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Noah Way (Way)

Noah Syndergaard [1] had a perfect game going. I wasn’t particularly nervous about it. I figured he was going to get it. When the perfect game was broken up by Will Venable [2]’s leadoff single in the seventh inning, I wasn’t particularly upset about it. I figured he’d just keep going for the win and maybe pitch a no-hitter or better somewhere down the road.

That’s when you know you have pitching.

June 1, 2012, pretty much took care of the churning stomach acid where zeroes under the scoreboard’s ‘H’ are concerned, though you’re never going to turn down another one, let alone a perfect one. It would have been sweet to add July 28, 2015, to the pantheon of Met dates, but residing in that golden zone where an outing like Syndergaard’s against the Padres feels more like the norm than the aberration is reward enough. So the rookie (hard to believe, given his poise) goes eight, gives up three hits, strikes out nine, walks nobody and the Mets win, 4-0 [3]. That, as Tom Seaver [4] advised Nancy long ago on the heels of a similarly imperfect [5] shutout, is hardly reason to shed a tear.

Lucas Duda [6] ensured there’d be enough runs when he launched, blasted and rocketed — the more verbs the better — a baseball deep into the Big Apple or Apple Reserved or Apple Orchard section, whatever it’s called these days, to stake Noah to an early 2-0 lead. Curtis Granderson [7] removed any ancillary offensive worries with a two-run shot of his own late. Tyler Clippard [8] made us think of him as a helpful Met pushing us along rather than an old nemesis waiting to explode in our faces by keeping the ninth as tidy as it needed to be. James Shields [9] was by no means bad, but Syndergaard was out of this world.

End of story, except for what occurred right before it began, which was the second suspension of Jenrry Mejia [10] after Mejia tested positive yet again for banned substances [11]. These were PEDs, though it reminded me of the night 21 years ago when Dwight Gooden [12] was found to be back on cocaine. The reaction in 1994 versus 1987 for Doc was striking. The first time it had been mostly he’d make a mistake, he’d get his head on straight, he’d come back and we’d welcome him to the mound to pitch for us. The second time it was WTF, goodbye [13]. Although it appeared he’d been keeping his nose clean during the intervening seven years, the second suspension, which ended his Met tenure, seemed inevitable in retrospect. Also in retrospect, it seemed inevitable it would be mostly forgotten in the long run because Doc was Doc — the Thor of his time — and we wanted to embrace him more than shun him.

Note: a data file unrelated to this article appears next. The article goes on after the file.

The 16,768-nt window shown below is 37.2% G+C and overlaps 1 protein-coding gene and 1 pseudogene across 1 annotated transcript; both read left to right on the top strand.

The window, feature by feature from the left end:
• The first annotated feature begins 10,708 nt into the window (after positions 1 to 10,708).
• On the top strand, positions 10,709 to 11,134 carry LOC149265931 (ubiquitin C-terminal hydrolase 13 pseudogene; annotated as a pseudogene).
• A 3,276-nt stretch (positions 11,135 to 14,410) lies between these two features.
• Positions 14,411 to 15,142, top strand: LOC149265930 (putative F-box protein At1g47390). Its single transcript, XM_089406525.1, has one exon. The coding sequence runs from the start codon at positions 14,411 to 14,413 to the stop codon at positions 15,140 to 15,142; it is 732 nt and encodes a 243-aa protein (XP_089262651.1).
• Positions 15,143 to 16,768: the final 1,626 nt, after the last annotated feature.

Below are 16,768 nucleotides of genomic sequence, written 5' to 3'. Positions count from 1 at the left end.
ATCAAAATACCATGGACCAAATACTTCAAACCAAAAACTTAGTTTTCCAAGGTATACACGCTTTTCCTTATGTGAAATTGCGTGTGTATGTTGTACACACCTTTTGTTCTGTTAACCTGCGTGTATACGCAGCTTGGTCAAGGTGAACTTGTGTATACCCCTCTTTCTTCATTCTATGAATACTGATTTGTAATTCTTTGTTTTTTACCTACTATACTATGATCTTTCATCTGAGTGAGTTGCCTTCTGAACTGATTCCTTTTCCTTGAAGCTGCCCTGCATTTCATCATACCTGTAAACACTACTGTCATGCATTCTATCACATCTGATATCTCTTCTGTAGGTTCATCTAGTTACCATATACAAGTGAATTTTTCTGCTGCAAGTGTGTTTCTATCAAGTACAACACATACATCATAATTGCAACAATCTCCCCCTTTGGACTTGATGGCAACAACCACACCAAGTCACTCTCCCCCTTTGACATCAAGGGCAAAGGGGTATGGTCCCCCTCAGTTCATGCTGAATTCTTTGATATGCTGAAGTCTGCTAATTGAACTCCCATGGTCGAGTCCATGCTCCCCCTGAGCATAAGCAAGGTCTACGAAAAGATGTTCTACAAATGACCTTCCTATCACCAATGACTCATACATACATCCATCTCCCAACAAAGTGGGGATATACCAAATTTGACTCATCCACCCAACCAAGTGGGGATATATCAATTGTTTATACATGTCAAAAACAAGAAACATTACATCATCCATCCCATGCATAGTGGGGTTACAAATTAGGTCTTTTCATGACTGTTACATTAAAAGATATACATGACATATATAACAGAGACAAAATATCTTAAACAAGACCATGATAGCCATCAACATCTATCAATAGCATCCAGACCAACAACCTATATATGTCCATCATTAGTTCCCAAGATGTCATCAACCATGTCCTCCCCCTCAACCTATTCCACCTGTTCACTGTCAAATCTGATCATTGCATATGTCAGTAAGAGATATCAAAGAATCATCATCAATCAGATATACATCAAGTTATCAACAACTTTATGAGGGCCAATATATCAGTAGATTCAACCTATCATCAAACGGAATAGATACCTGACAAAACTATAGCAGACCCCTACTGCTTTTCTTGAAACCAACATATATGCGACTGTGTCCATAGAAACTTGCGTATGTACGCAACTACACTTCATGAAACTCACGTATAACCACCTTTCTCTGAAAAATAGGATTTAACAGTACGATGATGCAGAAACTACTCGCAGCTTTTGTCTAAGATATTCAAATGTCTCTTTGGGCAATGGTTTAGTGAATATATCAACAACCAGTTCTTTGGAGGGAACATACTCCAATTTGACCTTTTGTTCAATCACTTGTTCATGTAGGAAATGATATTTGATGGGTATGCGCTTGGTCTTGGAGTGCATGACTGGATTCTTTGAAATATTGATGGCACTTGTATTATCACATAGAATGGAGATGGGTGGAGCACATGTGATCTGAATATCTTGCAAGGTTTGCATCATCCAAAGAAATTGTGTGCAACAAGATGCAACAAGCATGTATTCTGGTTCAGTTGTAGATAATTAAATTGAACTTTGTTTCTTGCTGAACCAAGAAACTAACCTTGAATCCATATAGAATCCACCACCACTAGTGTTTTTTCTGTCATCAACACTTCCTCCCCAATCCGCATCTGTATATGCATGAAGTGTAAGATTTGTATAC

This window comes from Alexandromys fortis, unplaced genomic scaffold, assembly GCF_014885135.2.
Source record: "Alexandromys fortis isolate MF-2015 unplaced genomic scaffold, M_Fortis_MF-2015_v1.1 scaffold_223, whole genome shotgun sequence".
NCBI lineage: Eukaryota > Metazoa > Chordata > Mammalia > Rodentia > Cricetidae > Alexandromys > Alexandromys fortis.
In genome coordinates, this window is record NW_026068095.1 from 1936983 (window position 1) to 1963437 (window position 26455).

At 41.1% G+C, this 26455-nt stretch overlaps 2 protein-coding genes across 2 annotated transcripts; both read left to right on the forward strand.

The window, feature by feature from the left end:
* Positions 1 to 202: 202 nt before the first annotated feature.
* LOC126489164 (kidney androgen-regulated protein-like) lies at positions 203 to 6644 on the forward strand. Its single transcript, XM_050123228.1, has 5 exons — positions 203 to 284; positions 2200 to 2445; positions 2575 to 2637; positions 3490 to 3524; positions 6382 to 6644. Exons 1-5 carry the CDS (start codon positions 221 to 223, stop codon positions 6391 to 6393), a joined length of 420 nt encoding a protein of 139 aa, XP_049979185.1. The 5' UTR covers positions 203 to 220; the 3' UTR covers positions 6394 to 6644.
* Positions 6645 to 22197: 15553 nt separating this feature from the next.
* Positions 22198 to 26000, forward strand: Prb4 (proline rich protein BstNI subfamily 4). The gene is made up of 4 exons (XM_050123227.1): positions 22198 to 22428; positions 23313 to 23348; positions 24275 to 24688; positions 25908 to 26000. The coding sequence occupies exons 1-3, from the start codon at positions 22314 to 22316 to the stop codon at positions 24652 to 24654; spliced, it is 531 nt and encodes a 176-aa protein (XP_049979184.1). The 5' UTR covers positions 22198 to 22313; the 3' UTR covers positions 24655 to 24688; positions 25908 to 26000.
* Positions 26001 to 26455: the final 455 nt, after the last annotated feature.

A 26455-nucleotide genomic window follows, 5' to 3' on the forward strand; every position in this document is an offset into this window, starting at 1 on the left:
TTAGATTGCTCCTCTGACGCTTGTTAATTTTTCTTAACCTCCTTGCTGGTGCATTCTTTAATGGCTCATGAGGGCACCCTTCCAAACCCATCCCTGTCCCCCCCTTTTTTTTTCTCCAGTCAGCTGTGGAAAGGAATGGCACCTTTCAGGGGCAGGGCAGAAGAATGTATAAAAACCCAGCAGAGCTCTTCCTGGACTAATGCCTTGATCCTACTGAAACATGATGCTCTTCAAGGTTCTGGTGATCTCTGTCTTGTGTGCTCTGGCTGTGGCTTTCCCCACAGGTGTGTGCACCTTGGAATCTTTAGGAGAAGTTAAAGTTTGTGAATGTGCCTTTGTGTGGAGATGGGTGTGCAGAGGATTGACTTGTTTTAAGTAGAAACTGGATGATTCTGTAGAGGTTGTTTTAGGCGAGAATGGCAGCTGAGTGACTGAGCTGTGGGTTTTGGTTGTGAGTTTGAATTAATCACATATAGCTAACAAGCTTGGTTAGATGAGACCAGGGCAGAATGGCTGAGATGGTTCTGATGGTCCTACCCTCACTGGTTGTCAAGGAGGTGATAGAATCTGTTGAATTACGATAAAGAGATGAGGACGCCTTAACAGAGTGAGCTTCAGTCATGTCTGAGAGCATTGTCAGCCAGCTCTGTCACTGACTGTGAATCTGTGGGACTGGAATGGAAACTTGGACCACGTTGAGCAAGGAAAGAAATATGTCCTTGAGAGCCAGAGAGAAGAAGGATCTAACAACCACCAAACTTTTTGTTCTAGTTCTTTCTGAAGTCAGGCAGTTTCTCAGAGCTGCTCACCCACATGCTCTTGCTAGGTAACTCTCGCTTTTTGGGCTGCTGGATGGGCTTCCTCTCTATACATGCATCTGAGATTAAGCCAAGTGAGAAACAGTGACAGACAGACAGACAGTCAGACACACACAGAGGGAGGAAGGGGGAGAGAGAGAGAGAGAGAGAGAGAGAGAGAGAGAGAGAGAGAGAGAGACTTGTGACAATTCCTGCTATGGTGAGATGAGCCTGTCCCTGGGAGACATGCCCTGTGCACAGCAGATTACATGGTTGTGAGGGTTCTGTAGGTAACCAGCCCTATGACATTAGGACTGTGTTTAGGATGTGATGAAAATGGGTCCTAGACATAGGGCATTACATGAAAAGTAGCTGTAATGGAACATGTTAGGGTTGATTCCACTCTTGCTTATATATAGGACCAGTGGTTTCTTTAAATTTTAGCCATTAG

Mejia isn’t an outsize character in Mets history as Gooden remains, so there isn’t quite the emotional tug here. He made what is generally agreed to have been a dopey error in judgment by taking PEDs (and then getting caught) the first time, but everybody makes mistakes, and once the season got rolling and bullpen depth became an issue, it was sure going to be nice to get Jenrry going again. As recently as Sunday it was very nice.

Then came Tuesday and the announcement that he’d be ineligible for the next 162 games after having been found to have ingested in some form the anabolic steroids Stanozolol and Boldenone. MLB had already gotten him on the former, so the league was testing him a little extra, meaning the chances of Mejia getting caught seemed pretty good.

For the most part we process addiction to a drug like cocaine as a disease and if we are patient and forgiving and haven’t been directly wronged by someone under its pull, we encourage the addict to seek treatment and perhaps salvation. On paper it all looks pretty easy. We look at what we know about PEDs — they can enhance an athlete’s performance and thus enrich his lifestyle but have deleterious side effects that have led to their prohibition within the game — and slap our heads that somebody would keep taking them when the profession they have chosen explicitly forbids it. I can almost hear Norm MacDonald deliver the news: “Mejia was suspended for taking PEDs after the pitcher was told by Major League Baseball to do one thing: ‘Don’t take PEDs.’”

So the sympathy level is understandably low from all concerned, though maybe a little empathy is in order. We all do dumb things. We occasionally do them twice, though probably not so soon after we do them once and were caught for them and were issued a warning that we’d be watched very closely to make sure we didn’t do them again.

I liked watching Jenrry pitch. I liked that his jams were never too tight and he usually wriggled out of them with a flourish. I liked that a kid who grew up shining shoes in Santo Domingo [14] could grow up to polish off the final outs of baseball games in New York City. I liked watching him play Santa for the kids at the Mets holiday party last December. I liked thinking he’d “learned his lesson” and was back to contribute to the Mets’ chase of the Nationals, which finds them only one game out of first at the moment. Jenrry wouldn’t be eligible for a potential postseason appearance, but he could give us a hand in getting there and he’d prove essential to the team he’d been pitching for through injuries and multiple role changes since 2010.

You never can tell, but we probably won’t see him pitch for the Mets again. Nevertheless, I’d like him to simply stop doing that dumb thing that got him suspended a second time, even if “simply” stopping probably isn’t quite as simple as it sounds. It won’t matter in the course of our team’s fortunes. This is just human empathy speaking.